Machine perfusion

Machine perfusion (MP) is a technique used in organ transplantation as a means of preserving the organs which are to be transplanted.

Machine perfusion has various forms and can be categorised according to the temperature of the perfusate: cold (4 °C) and warm (37 °C).[1] Machine perfusion has been applied to renal transplantation,[2] liver transplantation[3] and lung transplantation.[4] It is an alternative to static cold storage (SCS).

History of kidney preservation techniques

An essential preliminary to the development of kidney storage and transplantation was the work of Carrel in developing methods for vascular anastomosis.[5] Carrel went on to describe the first kidney transplants, which were performed in dogs in 1902; Ullman[6] independently described similar experiments in the same year. In these experiments kidneys were transplanted without there being any attempt at storage.

The crucial step in making in vitro storage of kidneys possible, was the demonstration by Fuhrman in 1943,[7] of a reversible effect of hypothermia on the metabolic processes of isolated tissues. Prior to this, kidneys had been stored at normal body temperatures using blood or diluted blood perfusates,[8][9] but no successful reimplantations had been made. Fuhrman showed that slices of rat kidney cortex and brain withstood cooling to 0.2 °C for one hour at which temperature their oxygen consumption was minimal. When the slices were rewarmed to 37 °C their oxygen consumption recovered to normal.

The beneficial effect of hypothermia on ischaemic intact kidneys was demonstrated by Owens in 1955 [10] when he showed that, if dogs were cooled to 23-26 °C, and their thoracic aortas were occluded for 2 hours, their kidneys showed no apparent damage when the dogs were rewarmed. This protective effect of hypothermia on renal ischaemic damage was confirmed by Bogardus [11] who showed a protective effect from surface cooling of dog kidneys whose renal pedicles were clamped in situ for 2 hours. Moyer [12] demonstrated the applicability of these dog experiments to the human, by showing the same effect on dog and human kidney function from the same periods of hypothermic ischaemia.

It was not until 1958 that it was shown that intact dog kidneys would survive ischaemia even better if they were cooled to lower temperatures. Stueber [13] showed that kidneys would survive in situ clamping of the renal pedicle for 6 hours if the kidneys were cooled to 0-5 °C by being placed in a cooling jacket, and Schloerb [14] showed that a similar technique with cooling of heparinised dog kidneys to 2-4 °C gave protection for 8 hours but not 12 hours. Schloerb also attempted in vitro storage and auto-transplantation of cooled kidneys, and had one long term survivor after 4 hours kidney storage followed by reimplantation and immediate contralateral nephrectomy. He also had a near survivor, after 24-hour kidney storage and delayed contralateral nephrectomy, in a dog that developed a late arterial thrombosis in the kidney.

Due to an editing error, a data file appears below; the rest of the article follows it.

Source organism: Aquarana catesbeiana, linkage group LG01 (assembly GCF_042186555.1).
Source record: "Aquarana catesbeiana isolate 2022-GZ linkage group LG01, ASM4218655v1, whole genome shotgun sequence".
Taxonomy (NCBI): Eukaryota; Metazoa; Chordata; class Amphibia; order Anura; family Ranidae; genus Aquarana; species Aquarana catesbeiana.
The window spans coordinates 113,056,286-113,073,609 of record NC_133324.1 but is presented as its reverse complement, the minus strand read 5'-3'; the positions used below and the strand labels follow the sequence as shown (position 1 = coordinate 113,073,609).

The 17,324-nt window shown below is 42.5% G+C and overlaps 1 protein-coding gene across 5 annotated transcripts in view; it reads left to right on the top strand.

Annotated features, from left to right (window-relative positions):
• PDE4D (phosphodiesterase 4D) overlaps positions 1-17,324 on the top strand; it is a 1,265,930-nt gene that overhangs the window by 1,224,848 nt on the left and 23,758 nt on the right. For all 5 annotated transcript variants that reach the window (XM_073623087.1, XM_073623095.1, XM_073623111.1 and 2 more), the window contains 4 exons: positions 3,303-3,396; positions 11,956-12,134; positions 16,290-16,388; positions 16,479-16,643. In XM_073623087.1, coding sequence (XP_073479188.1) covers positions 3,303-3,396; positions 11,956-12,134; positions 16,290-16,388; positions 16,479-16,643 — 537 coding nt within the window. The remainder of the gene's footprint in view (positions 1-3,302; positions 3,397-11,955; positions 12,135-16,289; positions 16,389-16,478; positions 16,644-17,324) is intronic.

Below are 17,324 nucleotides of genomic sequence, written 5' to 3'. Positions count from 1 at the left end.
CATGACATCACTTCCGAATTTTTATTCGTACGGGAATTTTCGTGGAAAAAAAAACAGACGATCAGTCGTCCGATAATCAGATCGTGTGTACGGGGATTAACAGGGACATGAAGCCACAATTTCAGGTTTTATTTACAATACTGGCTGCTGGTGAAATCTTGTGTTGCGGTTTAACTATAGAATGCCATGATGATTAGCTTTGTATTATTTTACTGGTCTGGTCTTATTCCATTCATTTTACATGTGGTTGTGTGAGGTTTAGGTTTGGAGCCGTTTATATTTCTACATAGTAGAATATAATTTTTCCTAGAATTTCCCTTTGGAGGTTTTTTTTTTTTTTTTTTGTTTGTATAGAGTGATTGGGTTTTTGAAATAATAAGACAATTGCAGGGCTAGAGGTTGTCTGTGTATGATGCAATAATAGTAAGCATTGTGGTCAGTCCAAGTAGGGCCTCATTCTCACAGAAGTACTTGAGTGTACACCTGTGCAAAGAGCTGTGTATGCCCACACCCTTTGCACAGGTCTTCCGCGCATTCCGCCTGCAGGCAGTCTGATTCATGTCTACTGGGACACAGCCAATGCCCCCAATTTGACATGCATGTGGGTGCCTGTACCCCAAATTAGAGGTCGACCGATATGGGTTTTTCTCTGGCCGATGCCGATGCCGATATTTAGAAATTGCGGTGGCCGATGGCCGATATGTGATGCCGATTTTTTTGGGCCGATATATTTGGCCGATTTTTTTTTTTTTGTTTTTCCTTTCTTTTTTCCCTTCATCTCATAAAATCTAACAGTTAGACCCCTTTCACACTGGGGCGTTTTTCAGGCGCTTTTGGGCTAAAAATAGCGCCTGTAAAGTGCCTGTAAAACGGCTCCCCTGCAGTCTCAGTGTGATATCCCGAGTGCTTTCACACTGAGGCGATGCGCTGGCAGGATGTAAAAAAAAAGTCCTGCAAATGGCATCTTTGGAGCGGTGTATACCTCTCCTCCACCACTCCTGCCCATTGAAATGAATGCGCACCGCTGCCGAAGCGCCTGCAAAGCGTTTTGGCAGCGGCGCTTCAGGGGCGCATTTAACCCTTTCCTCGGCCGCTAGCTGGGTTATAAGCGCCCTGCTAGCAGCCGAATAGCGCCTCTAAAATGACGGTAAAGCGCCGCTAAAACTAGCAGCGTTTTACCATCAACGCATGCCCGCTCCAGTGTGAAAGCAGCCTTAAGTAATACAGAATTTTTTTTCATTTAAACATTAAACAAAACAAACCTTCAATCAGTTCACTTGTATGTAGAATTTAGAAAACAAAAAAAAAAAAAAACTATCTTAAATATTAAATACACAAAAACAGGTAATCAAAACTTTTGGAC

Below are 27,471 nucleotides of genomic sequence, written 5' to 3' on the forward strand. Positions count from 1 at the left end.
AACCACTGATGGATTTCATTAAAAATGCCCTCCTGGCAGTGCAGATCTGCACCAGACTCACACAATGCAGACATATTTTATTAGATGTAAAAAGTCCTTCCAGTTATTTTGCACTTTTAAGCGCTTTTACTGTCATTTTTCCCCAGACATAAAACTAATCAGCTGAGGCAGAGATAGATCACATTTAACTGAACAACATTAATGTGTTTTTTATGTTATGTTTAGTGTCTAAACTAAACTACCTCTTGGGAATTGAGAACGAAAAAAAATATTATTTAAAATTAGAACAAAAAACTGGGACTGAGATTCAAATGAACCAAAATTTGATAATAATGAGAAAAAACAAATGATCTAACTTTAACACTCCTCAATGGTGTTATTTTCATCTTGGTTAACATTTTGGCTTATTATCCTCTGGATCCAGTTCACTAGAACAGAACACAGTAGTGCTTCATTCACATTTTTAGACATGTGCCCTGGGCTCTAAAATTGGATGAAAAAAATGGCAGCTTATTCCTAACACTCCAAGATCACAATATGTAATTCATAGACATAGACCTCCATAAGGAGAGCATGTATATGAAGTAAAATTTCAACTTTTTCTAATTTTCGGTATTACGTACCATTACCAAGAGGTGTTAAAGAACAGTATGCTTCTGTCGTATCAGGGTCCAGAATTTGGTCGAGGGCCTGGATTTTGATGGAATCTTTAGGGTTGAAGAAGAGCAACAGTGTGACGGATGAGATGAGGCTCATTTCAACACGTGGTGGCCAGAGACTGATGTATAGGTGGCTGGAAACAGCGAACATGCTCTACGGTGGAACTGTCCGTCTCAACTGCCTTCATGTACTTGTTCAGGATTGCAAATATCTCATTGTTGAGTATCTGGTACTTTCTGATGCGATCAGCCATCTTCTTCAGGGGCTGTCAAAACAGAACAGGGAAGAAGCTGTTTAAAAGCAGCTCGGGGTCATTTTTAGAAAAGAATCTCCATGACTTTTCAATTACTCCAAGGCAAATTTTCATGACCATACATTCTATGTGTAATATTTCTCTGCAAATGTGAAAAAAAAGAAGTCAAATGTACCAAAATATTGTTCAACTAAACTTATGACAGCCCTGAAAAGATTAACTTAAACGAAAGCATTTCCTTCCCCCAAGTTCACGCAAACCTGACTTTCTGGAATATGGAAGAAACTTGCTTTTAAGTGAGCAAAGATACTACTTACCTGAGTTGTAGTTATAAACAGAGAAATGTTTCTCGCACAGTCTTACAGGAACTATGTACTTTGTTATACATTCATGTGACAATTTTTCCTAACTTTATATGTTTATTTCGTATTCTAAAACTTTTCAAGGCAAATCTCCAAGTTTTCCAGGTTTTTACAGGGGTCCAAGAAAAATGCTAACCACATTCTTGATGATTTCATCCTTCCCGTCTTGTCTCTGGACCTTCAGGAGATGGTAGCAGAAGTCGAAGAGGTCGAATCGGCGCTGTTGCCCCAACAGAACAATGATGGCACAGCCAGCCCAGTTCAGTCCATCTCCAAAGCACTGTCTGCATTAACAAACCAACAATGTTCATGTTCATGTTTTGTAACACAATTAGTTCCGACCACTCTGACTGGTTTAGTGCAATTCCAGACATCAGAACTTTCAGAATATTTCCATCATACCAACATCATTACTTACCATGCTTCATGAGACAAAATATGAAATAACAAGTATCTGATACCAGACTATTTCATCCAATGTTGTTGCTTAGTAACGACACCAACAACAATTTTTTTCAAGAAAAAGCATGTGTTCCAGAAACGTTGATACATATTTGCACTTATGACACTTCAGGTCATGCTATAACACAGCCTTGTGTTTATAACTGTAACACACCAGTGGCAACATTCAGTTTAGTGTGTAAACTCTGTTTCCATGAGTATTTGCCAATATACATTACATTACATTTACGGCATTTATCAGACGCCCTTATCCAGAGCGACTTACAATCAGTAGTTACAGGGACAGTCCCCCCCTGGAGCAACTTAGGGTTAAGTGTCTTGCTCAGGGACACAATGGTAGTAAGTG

These methods of surface cooling were improved by the introduction of techniques in which the kidney's vascular system was flushed out with cold fluid prior to storage. This had the effect of increasing the speed of cooling of the kidney and removed red cells from the vascular system. Kiser [15] used this technique to achieve successful 7 hours in vitro storage of a dog kidney, when the kidney had been flushed at 5 °C with a mixture of dextran and diluted blood prior to storage. In 1960 Lapchinsky [16] confirmed that similar storage periods were possible, when he reported 8 dogs surviving after their kidneys had been stored at 2-4 °C for 28 hours, followed by auto-transplantation and delayed contralateral nephrectomy. Although Lapchinsky gave no details in his paper, Humphries [17] reported that these experiments had involved cooling the kidneys for 1 hour with cold blood, and then storage at 2-4 °C, followed by rewarming of the kidneys over 1 hour with warm blood at the time of reimplantation. The contralateral nephrectomies were delayed for 2 months.

Humphries [17] developed this storage technique by continuously perfusing the kidney throughout the period of storage. He used diluted plasma or serum as the perfusate and pointed out the necessity for low perfusate pressures to prevent kidney swelling, but admitted that the optimum values for such variables as perfusate temperature, Po2, and flow, remained unknown. His best results, at this time, were 2 dogs that survived after having their kidneys stored for 24 hours at 4-10 °C followed by auto-transplantation and delayed contralateral nephrectomy a few weeks later.

Calne [18] challenged the necessity of using continuous perfusion methods by demonstrating that successful 12-hour preservation could be achieved using much simpler techniques. Calne had one kidney supporting life even when the contralateral nephrectomy was performed at the same time as the reimplantation operation. Calne merely heparinised dog kidneys and then stored them in iced solution at 4 °C. Although 17-hour preservation was shown to be possible in one experiment when nephrectomy was delayed, no success was achieved with 24-hour storage.

The next advance was made by Humphries [19] in 1964, when he modified the perfusate used in his original continuous perfusion system, and had a dog kidney able to support life after 24-hour storage, even when an immediate contralateral nephrectomy was performed at the same time as the reimplantation. In these experiments autogenous blood, diluted 50% with Tis-U-Sol solution at 10 °C, was used as the perfusate. The perfusate pressure was 40 mm Hg and perfusate pH 7.11-7.35 (at 37 °C). A membrane lung was used for oxygenation to avoid damaging the blood.